As I drove to work on Wednesday, I considered my situation. My problem was that I didn't quite know what to do. Obviously, I should call Odin and tell him about the note on my windshield, but I didn't want him to forbid me from getting involved in the case. For all I knew, the note could be some parting shot from Harriet.
I couldn't be sure when I'd gotten it. It might have been on my car in the brokerage firm's parking lot, although that seemed a bit too obvious even for Harriet. The real question was who knew that I was on the case in the first place?
I turned into the brokerage firm's parking lot and saw a car I didn't recognize behind the building—an old Mercedes. It was right in front of the back door, idling.
The hour was only 7:45 a.m. Given that I'd received a threatening note, I slowed my pace considerably. The Benz was black with tinted windows that made it impossible to see who was inside.
As I walked past the driver's side door with my office key fully extended in case of trouble, the window inched down to reveal a sulky Simone. Her designer sunglasses couldn't disguise the unpleasant sneer on her face.
"You're early," she said. "I'm not paying for overtime."
I smiled more heartily than I felt. "I know," I said, "but we want to keep Barney happy, don't we?"
"Mr. Dunbarton to you." She tapped her blood red fingernails against the steering wheel in time to the Barry Manilow on the CD player. Her nails exactly matched the color of her suit jacket and presumably her skirt, although I couldn't see the skirt from where I stood.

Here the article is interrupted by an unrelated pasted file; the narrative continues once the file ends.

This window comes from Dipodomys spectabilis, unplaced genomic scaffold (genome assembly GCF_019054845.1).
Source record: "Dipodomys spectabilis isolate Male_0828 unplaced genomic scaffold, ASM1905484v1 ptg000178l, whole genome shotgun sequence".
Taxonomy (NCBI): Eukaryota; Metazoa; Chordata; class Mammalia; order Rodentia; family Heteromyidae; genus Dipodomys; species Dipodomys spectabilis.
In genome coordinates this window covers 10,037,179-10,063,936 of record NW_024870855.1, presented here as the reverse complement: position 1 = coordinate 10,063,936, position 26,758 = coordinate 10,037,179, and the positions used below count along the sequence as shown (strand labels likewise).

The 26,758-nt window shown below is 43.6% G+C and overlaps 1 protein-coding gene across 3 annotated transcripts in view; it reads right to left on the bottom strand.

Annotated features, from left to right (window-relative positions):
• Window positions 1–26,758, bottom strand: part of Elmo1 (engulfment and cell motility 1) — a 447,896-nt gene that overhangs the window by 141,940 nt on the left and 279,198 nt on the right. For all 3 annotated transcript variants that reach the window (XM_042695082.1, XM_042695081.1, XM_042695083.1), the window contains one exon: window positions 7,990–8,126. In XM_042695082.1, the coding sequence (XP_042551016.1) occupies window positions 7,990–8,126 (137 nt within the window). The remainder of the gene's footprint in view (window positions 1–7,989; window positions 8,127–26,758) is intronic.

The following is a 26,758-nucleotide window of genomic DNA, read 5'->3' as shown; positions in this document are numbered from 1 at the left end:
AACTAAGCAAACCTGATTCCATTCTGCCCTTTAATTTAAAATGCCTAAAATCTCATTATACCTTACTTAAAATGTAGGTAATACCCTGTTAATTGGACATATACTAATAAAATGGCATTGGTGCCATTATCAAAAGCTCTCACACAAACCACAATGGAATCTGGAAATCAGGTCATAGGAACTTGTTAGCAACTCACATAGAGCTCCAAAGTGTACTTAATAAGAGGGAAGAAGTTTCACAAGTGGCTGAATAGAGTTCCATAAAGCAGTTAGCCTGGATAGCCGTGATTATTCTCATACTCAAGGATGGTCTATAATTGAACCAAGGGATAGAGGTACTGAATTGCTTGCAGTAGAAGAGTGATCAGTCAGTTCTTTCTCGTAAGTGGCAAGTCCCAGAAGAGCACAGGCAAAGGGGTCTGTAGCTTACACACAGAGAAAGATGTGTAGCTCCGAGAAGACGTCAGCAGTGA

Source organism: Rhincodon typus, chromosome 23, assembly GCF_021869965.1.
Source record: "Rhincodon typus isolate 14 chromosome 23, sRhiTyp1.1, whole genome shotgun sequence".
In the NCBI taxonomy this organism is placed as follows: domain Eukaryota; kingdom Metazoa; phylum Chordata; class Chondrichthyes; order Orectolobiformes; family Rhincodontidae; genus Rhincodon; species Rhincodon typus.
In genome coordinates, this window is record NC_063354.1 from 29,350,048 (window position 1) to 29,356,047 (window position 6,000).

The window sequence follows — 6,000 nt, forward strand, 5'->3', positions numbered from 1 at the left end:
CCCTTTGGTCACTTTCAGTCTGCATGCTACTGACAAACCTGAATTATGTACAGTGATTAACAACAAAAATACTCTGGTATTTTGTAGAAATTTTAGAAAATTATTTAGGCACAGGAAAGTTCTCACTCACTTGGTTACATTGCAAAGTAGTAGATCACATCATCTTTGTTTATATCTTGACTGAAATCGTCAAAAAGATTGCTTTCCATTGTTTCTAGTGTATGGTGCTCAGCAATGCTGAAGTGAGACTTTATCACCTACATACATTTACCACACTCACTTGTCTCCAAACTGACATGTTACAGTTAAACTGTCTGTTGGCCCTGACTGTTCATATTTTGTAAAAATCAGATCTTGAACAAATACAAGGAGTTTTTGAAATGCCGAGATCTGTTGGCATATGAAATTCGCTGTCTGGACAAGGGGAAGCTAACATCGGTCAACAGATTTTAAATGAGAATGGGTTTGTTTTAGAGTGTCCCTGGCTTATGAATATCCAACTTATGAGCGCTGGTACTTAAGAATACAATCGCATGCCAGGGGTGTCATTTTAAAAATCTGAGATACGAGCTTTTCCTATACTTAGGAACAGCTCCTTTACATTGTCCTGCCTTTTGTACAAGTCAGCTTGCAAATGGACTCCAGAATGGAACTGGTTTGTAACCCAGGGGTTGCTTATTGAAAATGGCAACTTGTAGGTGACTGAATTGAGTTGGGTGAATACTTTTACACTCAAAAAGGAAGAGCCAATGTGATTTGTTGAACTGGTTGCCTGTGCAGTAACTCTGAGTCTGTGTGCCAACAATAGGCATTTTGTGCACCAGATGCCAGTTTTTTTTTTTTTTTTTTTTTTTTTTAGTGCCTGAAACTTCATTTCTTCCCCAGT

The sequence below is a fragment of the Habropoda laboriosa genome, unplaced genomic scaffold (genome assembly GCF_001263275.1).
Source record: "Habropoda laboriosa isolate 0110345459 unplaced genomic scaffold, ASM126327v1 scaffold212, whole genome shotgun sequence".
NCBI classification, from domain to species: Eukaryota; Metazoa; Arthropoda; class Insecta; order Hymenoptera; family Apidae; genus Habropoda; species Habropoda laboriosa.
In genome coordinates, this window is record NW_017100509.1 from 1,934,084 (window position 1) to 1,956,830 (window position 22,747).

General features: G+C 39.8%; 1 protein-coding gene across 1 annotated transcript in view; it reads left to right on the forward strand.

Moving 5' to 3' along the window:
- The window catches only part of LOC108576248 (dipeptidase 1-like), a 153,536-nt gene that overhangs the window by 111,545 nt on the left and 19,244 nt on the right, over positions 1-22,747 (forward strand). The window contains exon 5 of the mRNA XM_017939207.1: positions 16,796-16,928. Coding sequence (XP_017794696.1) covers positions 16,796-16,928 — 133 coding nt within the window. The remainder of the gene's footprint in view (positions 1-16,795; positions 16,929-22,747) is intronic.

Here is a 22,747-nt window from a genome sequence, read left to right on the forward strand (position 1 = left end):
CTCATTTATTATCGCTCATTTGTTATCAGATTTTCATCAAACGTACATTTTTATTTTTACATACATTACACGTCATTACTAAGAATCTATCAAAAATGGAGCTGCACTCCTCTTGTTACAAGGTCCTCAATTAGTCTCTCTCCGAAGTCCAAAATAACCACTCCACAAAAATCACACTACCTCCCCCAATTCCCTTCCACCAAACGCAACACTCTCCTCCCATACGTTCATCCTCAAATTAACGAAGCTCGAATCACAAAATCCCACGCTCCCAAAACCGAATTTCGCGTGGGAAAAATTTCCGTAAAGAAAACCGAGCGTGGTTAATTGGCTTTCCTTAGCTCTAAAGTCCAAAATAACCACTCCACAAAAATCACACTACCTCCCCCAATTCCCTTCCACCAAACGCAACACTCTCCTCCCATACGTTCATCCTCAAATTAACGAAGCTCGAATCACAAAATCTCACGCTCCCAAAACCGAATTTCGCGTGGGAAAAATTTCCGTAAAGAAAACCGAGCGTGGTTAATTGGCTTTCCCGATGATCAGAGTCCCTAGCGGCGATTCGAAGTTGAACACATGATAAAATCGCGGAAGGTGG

She never wore trousers, preferring to show off her stems with short skirts and skyscraper heels. She looked good if you liked that sort of high-maintenance, twisted-one-turn-too-tight school of female psychology. To me, she looked brittle, like a tall, thin, glass ornament.
"Don't let me keep you," she said as her window inched up again.
I waved and walked around her car to the door. Too bad Simone didn't work at the brokerage firm, hadn't met Deborah Alston, and didn't know about the secret passageway, otherwise I would have suggested her as our #1 suspect on the principle of the thing.
Unfortunately, nothing was ever that simple. I let myself in, made the coffee, and wandered downstairs. Only after I flipped on the computers and saw the date, did I figure out that exactly one week had passed since I'd come down those very stairs to find Deborah's dead body under my desk.
Nobody seemed to notice that I stayed upstairs without going back to my desk until there was somebody else in the building.
YOU ARE READING
Death and the MotherlodeMystery / Thriller
You can contact the AUTHOR at firstname.lastname@example.org. Paulette Goddard lives in a world of contradictions. For example, Paulette is a feisty, size 24, smart mouth, while her best friend and gal pal is a blond bombshell who goes home at the end of the...